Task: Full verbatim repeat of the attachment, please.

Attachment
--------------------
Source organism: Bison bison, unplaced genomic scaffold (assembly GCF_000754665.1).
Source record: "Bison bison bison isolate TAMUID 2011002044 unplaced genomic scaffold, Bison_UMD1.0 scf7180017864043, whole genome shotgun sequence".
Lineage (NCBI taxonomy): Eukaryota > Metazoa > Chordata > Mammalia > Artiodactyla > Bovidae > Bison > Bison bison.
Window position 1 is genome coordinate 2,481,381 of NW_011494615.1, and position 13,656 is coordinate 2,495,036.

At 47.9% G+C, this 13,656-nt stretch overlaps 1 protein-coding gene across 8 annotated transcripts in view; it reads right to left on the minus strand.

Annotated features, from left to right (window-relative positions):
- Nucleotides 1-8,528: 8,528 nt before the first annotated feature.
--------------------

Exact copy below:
Source organism: Bison bison, unplaced genomic scaffold (assembly GCF_000754665.1).
Source record: "Bison bison bison isolate TAMUID 2011002044 unplaced genomic scaffold, Bison_UMD1.0 scf7180017864043, whole genome shotgun sequence".
Lineage (NCBI taxonomy): Eukaryota > Metazoa > Chordata > Mammalia > Artiodactyla > Bovidae > Bison > Bison bison.
Window position 1 is genome coordinate 2,481,381 of NW_011494615.1, and position 13,656 is coordinate 2,495,036.

At 47.9% G+C, this 13,656-nt stretch overlaps 1 protein-coding gene across 8 annotated transcripts in view; it reads right to left on the minus strand.

Annotated features, from left to right (window-relative positions):
- Nucleotides 1-8,528: 8,528 nt before the first annotated feature.